For those that wish to be precise, you will have to stay up until 2 AM tonight to change your clock, which would be 1 AM after you change it.

For the rest of us, just set your clock back 1 hour tonight before you go to bed as we start Eastern Standard Time and put Daylight Savings Time to rest for a few months.  Remember the old adage "SPRING FORWARD…FALL BACK" and you wont’ be late for church, Sunday School or work tommorrow morning.

Also you need to do the following at least twice a year and time change is a good time to remember these things:

  • Check and replace the batteries in your smoke and carbon monoxide (CO) alarms. Replace any smoke alarms older than ten years. Replace any CO alarms older than five years.
  • Prepare a disaster supply kit for your house (water, food, flashlights, batteries, blankets)
    Once you’ve created your home disaster kit, use the semi-annual time change to check its contents (including testing/replacing flashlight batteries).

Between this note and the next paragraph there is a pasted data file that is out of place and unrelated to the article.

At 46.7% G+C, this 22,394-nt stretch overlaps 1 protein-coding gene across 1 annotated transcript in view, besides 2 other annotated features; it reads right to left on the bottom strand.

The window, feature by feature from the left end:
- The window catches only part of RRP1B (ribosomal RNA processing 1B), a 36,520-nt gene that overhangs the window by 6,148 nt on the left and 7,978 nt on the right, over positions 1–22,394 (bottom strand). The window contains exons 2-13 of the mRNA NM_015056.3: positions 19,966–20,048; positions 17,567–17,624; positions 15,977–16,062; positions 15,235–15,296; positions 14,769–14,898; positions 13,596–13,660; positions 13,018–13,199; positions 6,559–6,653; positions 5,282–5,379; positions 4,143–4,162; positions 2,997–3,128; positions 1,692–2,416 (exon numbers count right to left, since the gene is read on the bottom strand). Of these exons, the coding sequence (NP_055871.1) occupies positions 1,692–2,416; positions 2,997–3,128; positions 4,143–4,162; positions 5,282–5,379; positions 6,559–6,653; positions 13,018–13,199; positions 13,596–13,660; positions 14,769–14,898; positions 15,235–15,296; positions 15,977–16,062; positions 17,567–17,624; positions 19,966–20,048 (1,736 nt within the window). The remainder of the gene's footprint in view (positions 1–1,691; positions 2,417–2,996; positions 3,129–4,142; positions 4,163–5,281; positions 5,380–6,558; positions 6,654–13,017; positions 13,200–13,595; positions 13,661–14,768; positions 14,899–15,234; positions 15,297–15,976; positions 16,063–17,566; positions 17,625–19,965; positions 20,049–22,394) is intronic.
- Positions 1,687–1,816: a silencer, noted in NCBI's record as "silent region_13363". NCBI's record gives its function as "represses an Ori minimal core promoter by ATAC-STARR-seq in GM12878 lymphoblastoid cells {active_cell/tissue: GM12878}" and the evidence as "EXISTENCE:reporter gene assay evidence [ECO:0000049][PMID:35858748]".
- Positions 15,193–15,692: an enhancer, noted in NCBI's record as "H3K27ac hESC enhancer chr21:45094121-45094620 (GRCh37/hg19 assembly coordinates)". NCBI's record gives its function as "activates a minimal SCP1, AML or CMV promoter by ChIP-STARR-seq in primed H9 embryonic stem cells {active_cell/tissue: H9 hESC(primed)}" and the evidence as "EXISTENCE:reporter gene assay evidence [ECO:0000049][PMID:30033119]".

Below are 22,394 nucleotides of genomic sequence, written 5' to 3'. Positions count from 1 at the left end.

• A COLD winter is coming! Make a "winter car-emergency kit" now and put your vehicle! (Don’t know what to include? Do an Internet search for "car emergency kit" and you’ll find lots of ideas!)
    It’s a good idea to carry a car-emergency kit in your car year-round, but be sure to add cold-weather gear to your general car-emergency kit each fall. (Having a separate duffle/gear bag clearly marked "Cold Gear" specifically for your cold weather emergency gear makes it easy to add or take out of the car, seasonally.) Like a Boy Scout, "Be Prepared!"
    In cold weather, even a very minor car problem or flat tire can be deadly serious, or at the very least, miserable to deal with, unless you’re well prepared.
  • Check home and outbuilding storage areas for hazardous materials. Discard (properly, please) any which are outdated, no longer used, or in poor condition. Move any which are within reach of kids or pets.
  • Check and discard expired medications – those dates really DO have meaning – some very common over-the-counter medications can cause serious problems due to change through aging.


Remember to check the AGE of your detectors!

On November 2nd, 2007, the U. S. Consumer Product Safety Commission (CPSC), press release #08-062, suggests not only to check/change batteries in alarms, but also check the age of the alarms and replace older alarms. The CPSC suggests that consumers

  • replace smoke alarms every ten years and
  • replace carbon monoxide (CO) alarms every five years.

Sensors in smoke and carbon monoxide alarms degrade and lose